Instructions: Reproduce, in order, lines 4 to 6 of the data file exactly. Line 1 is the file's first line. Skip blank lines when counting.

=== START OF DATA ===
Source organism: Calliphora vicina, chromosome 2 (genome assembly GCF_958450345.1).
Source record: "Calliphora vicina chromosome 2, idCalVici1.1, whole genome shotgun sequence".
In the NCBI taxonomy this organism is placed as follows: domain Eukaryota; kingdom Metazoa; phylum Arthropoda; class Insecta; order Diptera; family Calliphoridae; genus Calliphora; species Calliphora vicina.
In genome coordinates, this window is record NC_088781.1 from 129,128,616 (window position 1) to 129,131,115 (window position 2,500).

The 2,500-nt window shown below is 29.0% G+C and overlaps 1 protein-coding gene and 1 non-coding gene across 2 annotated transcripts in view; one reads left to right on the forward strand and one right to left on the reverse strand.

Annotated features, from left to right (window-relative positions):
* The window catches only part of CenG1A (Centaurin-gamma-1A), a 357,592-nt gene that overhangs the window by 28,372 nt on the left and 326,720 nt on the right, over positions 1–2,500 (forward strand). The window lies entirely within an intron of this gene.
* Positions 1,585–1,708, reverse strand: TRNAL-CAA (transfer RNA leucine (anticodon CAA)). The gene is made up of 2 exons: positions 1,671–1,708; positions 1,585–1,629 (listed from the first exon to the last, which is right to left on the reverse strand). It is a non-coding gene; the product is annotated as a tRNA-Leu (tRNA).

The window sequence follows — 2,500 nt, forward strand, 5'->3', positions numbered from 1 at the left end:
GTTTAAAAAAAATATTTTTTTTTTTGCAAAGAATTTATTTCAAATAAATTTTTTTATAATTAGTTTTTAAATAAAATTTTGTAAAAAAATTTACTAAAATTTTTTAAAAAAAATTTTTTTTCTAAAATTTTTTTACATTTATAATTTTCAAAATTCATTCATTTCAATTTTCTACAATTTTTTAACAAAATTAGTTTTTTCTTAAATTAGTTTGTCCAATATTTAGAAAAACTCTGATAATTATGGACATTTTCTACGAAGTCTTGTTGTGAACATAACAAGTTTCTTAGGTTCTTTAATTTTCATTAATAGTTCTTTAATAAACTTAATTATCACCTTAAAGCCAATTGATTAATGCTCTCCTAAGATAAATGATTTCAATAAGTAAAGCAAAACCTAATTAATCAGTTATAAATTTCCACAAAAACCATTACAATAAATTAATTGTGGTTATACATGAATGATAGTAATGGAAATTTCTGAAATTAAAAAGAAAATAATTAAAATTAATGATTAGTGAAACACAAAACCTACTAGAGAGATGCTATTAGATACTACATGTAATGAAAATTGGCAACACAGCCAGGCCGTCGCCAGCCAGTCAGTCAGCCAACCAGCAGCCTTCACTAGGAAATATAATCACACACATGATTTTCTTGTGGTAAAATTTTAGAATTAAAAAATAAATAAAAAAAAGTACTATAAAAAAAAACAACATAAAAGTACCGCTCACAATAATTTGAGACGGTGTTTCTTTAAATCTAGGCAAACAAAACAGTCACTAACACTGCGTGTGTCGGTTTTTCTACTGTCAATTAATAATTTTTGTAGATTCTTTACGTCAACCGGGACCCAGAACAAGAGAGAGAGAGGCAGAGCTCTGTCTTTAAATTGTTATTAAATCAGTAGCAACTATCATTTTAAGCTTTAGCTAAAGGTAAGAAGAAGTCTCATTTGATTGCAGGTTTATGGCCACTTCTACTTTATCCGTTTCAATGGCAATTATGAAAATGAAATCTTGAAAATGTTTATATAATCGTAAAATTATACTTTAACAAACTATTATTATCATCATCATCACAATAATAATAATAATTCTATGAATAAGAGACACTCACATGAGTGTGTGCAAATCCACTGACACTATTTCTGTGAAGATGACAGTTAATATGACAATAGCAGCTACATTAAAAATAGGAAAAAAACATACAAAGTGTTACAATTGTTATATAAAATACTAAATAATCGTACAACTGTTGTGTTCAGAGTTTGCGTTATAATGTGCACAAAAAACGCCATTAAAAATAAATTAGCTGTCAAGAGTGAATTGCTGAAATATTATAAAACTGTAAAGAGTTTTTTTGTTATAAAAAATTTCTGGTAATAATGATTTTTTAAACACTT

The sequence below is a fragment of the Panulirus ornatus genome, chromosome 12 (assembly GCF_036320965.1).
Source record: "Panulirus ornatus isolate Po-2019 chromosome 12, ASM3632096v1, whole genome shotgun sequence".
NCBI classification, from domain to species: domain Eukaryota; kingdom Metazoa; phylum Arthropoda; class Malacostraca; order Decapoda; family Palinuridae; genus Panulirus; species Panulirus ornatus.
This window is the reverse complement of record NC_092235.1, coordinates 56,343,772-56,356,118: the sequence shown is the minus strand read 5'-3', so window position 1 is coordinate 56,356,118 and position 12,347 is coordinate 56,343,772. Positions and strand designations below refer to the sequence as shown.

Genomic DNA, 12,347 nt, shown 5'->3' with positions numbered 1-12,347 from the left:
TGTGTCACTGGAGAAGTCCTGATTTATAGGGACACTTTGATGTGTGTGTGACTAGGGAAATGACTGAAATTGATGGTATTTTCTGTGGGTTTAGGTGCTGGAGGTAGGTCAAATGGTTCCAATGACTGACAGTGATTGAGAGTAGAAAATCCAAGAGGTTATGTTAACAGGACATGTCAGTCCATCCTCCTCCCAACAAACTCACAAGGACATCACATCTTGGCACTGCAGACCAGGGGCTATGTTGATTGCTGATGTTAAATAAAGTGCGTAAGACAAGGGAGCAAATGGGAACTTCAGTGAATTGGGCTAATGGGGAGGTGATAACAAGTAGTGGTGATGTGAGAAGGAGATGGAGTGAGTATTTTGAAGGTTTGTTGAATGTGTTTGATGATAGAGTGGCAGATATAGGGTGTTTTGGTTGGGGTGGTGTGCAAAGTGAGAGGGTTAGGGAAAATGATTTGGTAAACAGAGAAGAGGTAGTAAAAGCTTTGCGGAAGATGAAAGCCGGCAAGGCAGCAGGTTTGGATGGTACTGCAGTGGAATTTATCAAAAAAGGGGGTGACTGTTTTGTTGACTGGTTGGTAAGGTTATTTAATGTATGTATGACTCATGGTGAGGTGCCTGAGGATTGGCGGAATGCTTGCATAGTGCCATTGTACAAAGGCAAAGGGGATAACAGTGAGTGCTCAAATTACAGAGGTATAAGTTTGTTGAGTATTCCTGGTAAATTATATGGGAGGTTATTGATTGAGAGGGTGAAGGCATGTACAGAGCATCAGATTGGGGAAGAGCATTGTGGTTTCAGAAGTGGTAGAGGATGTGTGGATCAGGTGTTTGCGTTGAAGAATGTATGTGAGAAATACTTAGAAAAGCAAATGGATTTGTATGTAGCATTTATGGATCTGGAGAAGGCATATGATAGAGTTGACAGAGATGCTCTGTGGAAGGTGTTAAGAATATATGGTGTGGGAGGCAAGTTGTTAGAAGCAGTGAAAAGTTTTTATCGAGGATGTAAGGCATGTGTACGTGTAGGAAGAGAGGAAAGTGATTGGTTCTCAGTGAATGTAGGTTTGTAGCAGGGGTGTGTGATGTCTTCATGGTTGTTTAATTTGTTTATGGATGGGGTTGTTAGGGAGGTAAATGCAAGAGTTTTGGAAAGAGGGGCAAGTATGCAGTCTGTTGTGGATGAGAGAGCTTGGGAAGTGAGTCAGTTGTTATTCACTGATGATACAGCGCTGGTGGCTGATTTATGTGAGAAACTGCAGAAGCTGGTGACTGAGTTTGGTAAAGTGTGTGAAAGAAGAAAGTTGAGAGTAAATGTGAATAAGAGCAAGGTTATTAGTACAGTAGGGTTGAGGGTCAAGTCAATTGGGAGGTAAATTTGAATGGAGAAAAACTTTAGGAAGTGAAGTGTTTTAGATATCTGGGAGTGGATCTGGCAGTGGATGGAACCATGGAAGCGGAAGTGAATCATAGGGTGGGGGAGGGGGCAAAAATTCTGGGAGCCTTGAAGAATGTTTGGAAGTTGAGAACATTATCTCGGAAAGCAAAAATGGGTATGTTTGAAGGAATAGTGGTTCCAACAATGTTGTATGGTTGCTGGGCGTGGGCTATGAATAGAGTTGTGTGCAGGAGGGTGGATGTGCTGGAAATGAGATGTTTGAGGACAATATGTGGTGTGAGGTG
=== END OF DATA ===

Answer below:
In genome coordinates, this window is record NC_088781.1 from 129,128,616 (window position 1) to 129,131,115 (window position 2,500).

The 2,500-nt window shown below is 29.0% G+C and overlaps 1 protein-coding gene and 1 non-coding gene across 2 annotated transcripts in view; one reads left to right on the forward strand and one right to left on the reverse strand.

Annotated features, from left to right (window-relative positions):